The new ways of the open door[edit | edit source]
New strategies will be implemented by the United States to respond to this questioning of the international economic order, which calls into question their post-1945 status. At the same time, there is a common thread running through American economic policy, which is to globalize a market without customs duties, and at the same time it is far from being a one-size-fits-all strategy characterized by unilateral, bilateral and regional actions. The period when the American economic strategy is coherent is 1945 to 1960.
Challenging multilateralism[edit | edit source]
There is growing criticism from the United States of GATT, which is seen as too small and too slow an organization to liberalize world markets in most areas. There is a questioning of multilateralism on the American side and the promotion of unilateralism through criticism of multilateralism. This questioning of the manifest in relation to the emergence of competitors who compete with the United States in an increasingly aggressive manner. The end of the Bretton Woods system and the passage of the floating exchange rate system is a sign of the United States' loss of control over the international system; it is a major rupture. The devaluation of the dollar is intended to boost U.S. exports, not to stabilize the global economic system, but to safeguard U.S. economic interests. The move to the floating exchange rate system is a sign of a unilateral reorientation of US policy from the 1970s onwards. There is a disconnection between the interests of the United States and the global economy.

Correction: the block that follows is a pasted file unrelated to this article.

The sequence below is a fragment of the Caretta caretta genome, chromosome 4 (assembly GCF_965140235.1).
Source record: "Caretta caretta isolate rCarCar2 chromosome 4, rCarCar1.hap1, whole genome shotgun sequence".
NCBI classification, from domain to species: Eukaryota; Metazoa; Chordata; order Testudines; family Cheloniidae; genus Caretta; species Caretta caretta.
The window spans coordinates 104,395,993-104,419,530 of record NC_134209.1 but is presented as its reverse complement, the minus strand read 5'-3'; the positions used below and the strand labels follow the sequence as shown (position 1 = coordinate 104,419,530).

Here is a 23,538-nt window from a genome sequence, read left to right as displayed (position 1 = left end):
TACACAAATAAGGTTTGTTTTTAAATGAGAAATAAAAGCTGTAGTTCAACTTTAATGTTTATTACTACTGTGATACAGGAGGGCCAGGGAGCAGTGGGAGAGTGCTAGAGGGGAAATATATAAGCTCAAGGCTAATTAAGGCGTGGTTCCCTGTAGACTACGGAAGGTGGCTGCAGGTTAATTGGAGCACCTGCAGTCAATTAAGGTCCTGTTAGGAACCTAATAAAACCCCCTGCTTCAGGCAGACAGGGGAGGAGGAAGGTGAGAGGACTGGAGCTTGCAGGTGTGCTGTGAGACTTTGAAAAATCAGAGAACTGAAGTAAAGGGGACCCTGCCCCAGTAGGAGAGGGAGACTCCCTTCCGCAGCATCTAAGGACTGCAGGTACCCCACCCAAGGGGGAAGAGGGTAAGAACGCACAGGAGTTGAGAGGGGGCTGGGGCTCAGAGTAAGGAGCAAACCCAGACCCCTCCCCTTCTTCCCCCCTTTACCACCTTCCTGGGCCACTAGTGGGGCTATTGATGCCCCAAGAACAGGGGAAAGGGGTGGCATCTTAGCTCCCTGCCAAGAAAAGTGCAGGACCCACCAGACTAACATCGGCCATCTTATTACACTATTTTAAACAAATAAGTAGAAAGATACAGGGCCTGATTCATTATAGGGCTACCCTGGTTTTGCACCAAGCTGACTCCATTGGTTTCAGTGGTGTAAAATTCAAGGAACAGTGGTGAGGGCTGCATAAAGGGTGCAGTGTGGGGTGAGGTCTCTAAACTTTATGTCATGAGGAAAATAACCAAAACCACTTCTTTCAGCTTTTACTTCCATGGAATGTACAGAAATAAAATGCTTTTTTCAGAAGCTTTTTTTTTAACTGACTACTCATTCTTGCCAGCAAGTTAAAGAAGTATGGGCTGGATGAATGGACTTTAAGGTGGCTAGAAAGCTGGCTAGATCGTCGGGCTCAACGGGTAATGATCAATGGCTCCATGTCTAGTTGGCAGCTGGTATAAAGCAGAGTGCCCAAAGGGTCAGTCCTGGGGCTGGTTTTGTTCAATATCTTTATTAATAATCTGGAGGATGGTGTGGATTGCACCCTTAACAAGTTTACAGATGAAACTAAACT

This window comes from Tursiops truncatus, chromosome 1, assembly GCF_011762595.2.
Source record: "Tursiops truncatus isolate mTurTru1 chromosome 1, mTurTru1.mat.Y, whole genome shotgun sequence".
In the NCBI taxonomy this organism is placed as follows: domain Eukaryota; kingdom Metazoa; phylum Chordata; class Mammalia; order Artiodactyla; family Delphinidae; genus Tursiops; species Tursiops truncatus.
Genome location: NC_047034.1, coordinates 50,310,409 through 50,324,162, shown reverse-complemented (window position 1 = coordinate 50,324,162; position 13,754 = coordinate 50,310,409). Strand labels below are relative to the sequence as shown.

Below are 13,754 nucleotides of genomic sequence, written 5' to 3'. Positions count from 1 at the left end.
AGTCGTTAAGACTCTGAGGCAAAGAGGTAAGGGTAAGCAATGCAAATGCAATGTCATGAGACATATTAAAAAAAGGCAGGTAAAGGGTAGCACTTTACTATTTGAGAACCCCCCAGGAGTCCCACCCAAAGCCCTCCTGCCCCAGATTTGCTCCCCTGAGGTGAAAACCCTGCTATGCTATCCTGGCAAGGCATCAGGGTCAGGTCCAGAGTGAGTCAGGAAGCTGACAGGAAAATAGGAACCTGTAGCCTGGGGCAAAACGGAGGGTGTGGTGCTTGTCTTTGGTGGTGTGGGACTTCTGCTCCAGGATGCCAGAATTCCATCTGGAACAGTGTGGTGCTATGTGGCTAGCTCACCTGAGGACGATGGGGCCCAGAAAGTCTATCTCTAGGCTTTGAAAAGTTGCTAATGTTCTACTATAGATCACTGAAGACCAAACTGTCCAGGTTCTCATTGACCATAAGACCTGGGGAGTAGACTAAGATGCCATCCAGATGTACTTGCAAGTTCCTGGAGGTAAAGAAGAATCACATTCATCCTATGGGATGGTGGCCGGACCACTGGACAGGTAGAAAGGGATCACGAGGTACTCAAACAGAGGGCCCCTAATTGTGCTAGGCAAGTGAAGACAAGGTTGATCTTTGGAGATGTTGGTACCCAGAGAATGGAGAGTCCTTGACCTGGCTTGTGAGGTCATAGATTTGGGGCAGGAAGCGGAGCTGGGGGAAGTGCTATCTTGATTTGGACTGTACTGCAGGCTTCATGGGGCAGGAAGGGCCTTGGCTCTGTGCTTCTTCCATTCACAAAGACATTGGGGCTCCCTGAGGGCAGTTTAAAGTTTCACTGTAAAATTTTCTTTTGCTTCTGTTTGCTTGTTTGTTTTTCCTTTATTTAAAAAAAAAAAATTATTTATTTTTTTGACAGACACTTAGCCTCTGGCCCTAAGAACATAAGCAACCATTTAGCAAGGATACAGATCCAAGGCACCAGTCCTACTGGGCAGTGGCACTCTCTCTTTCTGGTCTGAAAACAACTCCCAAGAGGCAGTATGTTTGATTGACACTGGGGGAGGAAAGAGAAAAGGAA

U.S. trade policy is producing a number of measures and legislation that are increasingly unilateral to restore American economic strength and force open markets. Beginning in the 1970s, U.S. trade policy was governed by two major laws that made U.S. trade relations with the rest of the world: the 1974 Trade Act and the 1988 Omnibus Trade and Competitiveness Act, particularly section 301 of 1974 and super-section 301 of 1988, which allowed the U.S. to impose trade sanctions against countries that hindered U.S. exports. The United States reserves the right to develop a unilateral policy outside GATT agreements. Between 1960 and 2000, there were about 150 uses. This is a sign of a trend in the US economy and US trade policy towards unilateralism.
Bilateral agreements had disappeared after 1945 because the post-war challenge was whether a set of bilateral or multilateral agreements was needed. Bilateralism re-emerged in the 1970s with the United States, which resumed signing a number of bilateral agreements in order to obtain preferential agreements and increase their exports.